The SVSU Board of Control this summer increased tuition nearly 5 percent for the 2019-2020 academic year.
Board members at their June 17 meeting set a tuition increase of $505 for in-state undergraduate students, which was a 4.9 percent increase. In all, undergraduate students taking 30 credits will pay a total of $10,813, up from $10,308 last academic year.
Tuition also increased 4.9 percent last year, raising the cost for in-state undergraduate students from $9,819 to $10,308, and officials said that tuition will likely continue to increase in the future.
“Tuition is the primary income source for the University’s general fund budget at approximately 72 percent of the total revenue stream,” said James Muladore, the executive vice president for Administration and Business Affairs. “Several decades ago, state support was at that level, but now funds just 24 percent of the budget. This contributes to the reality of potential future tuition increases.”
SVSU Board of Control Chair John Kunitzer also cited the lack of state funding as the primary reason for the increase.
“While the state’s budget support in recent years increased modestly, it remains considerably below the funding levels in which the state once supported its public universities financially,” Kunitzer said. “Because of this historical decrease in state funding, the university must explore other options for maintaining our first-class education and offerings. Increasing tuition becomes one of those options.”
The university will use the increased funds for faculty salaries and functional areas within the university.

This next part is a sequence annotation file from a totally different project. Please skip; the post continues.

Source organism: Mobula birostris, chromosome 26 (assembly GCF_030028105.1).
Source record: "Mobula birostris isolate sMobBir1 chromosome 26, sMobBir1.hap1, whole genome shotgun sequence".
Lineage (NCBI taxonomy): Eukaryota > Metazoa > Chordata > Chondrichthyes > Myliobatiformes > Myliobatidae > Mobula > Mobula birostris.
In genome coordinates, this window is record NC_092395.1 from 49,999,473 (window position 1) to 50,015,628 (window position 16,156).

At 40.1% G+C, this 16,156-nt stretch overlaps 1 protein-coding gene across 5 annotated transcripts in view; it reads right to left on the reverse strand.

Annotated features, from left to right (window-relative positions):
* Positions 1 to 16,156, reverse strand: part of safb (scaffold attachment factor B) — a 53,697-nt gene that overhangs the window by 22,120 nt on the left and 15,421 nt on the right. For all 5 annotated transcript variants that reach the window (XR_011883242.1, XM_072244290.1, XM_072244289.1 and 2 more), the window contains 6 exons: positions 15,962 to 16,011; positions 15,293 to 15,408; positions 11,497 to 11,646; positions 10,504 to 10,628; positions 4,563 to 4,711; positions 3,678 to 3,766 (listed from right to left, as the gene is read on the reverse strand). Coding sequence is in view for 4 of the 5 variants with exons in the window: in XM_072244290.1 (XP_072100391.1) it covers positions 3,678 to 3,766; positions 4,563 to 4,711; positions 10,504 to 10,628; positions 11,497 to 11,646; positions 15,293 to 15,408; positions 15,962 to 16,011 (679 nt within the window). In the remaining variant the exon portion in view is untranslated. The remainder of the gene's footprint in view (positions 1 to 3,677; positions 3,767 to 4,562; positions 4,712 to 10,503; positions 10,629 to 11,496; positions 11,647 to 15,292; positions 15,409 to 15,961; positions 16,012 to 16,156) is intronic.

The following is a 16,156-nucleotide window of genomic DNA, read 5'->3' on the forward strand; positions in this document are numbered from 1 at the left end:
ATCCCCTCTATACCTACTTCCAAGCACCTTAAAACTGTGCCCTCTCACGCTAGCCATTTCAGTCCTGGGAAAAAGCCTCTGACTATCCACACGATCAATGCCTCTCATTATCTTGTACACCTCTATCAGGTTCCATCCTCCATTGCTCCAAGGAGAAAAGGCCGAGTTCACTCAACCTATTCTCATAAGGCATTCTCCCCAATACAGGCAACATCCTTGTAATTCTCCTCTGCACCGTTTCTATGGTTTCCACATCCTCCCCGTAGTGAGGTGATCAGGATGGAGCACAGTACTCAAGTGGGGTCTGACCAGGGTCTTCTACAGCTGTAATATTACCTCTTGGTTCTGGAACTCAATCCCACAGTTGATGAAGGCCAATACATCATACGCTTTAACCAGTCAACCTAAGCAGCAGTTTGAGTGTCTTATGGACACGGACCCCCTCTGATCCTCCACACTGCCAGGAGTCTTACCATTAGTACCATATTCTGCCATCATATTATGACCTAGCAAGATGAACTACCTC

“There will be modest compensation increases for faculty and staff members,” Kunitzer said. “There also continues to be funding needs for technology initiatives and maintenance of our structures and grounds, among many other important investments.”
One of those investments is an increase in available financial aid.
“The largest area of growth has been funding for student financial aid,” Muladore said. “Financial aid was increased by 17.3 percent over the prior year’s funding level. This increase is driven by a strategic commitment implemented in 2019 to fund more needbased aid for our students.”
Although tuition increases place extra burdens on students, Kunitzer said increased funds ensure that students are getting the most out of their education.
“While tuition will increase, the investment will ensure (students) receive one of the finest educational values available,” Kunitzer said. “SVSU’s opportunities, both in terms of academic programs and the outside-the-classroom initiatives that support student and alumni success, positively impact the lives and futures of both our students and their families.”
The decision to increase tuition was not an easy one, but SVSU President Don Bachand believes that the tuition increase will help the university further support student success.
“Students and families must reach deeper into their pockets to finance their education,” Bachand said. “As someone who worked his way through school and later paid for three children to attend college, I understand the real challenge this can present. We do all that we can to remain affordable without sacrificing quality. Every decision we make is, ultimately, about student success and how we can support that.”